# Thread: Very confused over floating points in if-statements

1. ## Very confused over floating points in if-statements

I was working with GLUT, and it was going well until for some inexplicable reason, my logic statement kept failing to... well, to be logical.

I rewrote it for all intents and purposes in a stripped-down program just to test the block itself (as below) and it ends up failing to test true ( x == 1.0f ) on the 10th iteration as it (I think?) should be doing.

I'd appreciate any insight on this, it's confused the heck out of me.

Code:
```#include <iostream>
using namespace std;

int main( void )
{
float x = 0.0f;
for ( float c = 0.0; c < 1; c += 0.1f )
{
x += 0.1f;
cout << "x is: " << x << endl;

// This doesn't test true, even when x == 1
if ( x == 1.0f )
cout << "X hit the contingency.\n";
else cout << "X has not yet hit.\n";
}

system("PAUSE");
return 0;
}```
If you have any thoughts, please don't hesitate to post them. Thanks again.

2. Well, try using double rather than float. Float is quite inaccurate. That can be the reason.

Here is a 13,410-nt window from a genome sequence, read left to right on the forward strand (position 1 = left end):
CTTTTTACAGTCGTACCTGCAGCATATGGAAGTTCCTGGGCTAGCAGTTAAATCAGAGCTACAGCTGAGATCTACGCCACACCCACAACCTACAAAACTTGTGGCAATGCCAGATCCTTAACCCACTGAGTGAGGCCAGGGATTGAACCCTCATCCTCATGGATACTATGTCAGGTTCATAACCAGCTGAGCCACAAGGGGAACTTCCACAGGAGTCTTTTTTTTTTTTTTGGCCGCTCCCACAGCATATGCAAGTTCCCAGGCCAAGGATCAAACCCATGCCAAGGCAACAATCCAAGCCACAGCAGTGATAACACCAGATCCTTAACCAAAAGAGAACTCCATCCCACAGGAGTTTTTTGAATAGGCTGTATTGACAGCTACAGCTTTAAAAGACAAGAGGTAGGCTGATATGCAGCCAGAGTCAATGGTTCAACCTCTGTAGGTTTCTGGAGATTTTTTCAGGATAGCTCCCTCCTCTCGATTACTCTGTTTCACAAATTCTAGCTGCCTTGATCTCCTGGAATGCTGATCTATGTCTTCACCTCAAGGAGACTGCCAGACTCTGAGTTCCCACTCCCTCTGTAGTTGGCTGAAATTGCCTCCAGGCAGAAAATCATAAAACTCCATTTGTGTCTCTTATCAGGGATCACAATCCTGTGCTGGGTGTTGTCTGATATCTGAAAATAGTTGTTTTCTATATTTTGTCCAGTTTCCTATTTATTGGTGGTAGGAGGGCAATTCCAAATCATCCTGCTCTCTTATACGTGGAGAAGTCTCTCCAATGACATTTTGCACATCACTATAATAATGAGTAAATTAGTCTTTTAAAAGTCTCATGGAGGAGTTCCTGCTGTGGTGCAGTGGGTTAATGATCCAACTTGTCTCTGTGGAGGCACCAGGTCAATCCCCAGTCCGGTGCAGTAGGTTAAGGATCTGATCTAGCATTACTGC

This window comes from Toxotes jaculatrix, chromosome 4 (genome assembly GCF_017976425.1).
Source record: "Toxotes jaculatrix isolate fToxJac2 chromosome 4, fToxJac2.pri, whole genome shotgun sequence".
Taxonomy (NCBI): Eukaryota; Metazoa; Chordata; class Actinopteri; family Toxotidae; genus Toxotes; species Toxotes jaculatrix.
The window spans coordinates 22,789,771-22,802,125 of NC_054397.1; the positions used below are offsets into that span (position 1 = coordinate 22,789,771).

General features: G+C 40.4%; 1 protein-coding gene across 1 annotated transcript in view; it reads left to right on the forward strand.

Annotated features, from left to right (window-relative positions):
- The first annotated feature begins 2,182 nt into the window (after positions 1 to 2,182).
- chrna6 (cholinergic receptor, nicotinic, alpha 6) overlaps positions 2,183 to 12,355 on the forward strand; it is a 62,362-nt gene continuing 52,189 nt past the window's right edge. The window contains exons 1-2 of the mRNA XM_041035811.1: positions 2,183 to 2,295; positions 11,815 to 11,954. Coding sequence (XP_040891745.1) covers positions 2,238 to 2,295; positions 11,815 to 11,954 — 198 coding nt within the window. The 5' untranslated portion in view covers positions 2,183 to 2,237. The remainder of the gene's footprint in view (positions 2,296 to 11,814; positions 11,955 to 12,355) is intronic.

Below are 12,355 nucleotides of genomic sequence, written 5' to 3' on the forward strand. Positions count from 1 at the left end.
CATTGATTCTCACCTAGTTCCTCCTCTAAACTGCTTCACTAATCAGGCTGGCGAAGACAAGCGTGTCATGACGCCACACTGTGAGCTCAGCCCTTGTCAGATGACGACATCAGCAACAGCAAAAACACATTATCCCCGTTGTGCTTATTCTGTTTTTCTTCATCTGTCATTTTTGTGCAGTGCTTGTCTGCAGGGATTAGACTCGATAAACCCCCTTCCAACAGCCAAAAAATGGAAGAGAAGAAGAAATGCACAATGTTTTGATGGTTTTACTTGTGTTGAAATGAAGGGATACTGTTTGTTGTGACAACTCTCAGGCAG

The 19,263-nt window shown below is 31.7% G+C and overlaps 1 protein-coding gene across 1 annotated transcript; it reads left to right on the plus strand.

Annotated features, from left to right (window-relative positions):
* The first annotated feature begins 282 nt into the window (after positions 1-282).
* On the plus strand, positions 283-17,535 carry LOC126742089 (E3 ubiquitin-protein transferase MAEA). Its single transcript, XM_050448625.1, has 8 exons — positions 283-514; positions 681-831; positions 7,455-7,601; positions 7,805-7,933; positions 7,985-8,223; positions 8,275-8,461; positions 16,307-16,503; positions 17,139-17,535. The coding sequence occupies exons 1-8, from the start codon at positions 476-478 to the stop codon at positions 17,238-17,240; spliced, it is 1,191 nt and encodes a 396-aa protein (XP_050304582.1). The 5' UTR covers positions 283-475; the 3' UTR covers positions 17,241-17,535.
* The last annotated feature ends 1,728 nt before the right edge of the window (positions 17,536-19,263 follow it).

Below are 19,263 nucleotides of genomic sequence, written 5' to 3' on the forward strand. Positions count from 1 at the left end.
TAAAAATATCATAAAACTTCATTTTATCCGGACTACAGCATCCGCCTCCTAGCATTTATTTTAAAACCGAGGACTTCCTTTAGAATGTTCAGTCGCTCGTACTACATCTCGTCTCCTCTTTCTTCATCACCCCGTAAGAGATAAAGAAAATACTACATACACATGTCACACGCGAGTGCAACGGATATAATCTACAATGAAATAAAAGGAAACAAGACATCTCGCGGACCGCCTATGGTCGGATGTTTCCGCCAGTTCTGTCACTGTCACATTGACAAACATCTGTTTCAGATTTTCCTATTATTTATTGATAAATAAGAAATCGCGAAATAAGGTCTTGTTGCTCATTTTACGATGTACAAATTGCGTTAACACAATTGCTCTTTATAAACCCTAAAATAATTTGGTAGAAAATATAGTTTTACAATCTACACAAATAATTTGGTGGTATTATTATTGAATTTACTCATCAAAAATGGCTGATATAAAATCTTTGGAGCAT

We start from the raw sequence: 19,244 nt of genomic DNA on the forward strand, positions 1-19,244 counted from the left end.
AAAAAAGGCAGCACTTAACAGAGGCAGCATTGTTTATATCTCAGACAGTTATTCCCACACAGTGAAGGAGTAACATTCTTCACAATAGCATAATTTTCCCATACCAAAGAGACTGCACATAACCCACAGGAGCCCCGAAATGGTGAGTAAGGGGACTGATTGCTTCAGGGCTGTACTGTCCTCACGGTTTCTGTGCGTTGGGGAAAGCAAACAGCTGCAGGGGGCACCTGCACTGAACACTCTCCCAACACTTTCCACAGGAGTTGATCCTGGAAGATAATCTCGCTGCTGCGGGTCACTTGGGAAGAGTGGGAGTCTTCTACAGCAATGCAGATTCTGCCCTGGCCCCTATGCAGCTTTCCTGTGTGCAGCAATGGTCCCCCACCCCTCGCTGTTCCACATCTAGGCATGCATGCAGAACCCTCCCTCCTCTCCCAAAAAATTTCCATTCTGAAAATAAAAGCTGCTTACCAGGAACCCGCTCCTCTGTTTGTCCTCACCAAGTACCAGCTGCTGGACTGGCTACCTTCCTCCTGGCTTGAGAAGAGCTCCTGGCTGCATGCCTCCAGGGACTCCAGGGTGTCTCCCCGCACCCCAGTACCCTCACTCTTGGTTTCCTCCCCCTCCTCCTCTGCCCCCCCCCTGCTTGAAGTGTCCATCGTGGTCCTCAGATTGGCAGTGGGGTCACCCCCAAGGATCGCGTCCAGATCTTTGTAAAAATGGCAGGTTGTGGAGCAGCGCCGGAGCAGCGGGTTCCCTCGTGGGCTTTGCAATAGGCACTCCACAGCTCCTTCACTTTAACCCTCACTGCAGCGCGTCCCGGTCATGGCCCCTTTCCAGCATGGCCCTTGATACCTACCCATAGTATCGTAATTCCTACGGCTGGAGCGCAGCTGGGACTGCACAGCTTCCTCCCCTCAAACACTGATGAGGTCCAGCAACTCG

Double is twice as accurate as float is.

3. Logical operators on floating types are something you should avoid . Unfortunately computers have an hard time dealing with these types.

One solution here is to cast when testing it.

Code:
`if ( static_cast<int>(x) == 1 ) // instead of if ( x == 1.0f )`

4. Ok. Thanks again to you both.

5. you could try:

Code:
`for ( float c = 0.0; c != 1; c += 0.1f )`
Some people recommend it.

JOKE! PLEASE DON'T CONTINUE THE DEBATE!

6. >// This doesn't test true, even when x == 1
>if ( x == 1.0f )
Floating-point comparisons for equality are typically doomed to failure due to the imprecision of floating-point. This problem isn't unique to C++; it has to do with the representation of floating-point values. To compare two floating-point values, you do so with a fudge factor:
Code:
```const double fudge = .01; // Or whatever is suitably "small" enough
if ( fabs ( x - 1.0f ) <= fudge )
// Equal (or close enough)```

7. Double is twice as accurate as float is.
Not nessesarily. A double is at least the size of a float, and if one is larger, it will be the double. (floats have at least 6 digis of accuracy.)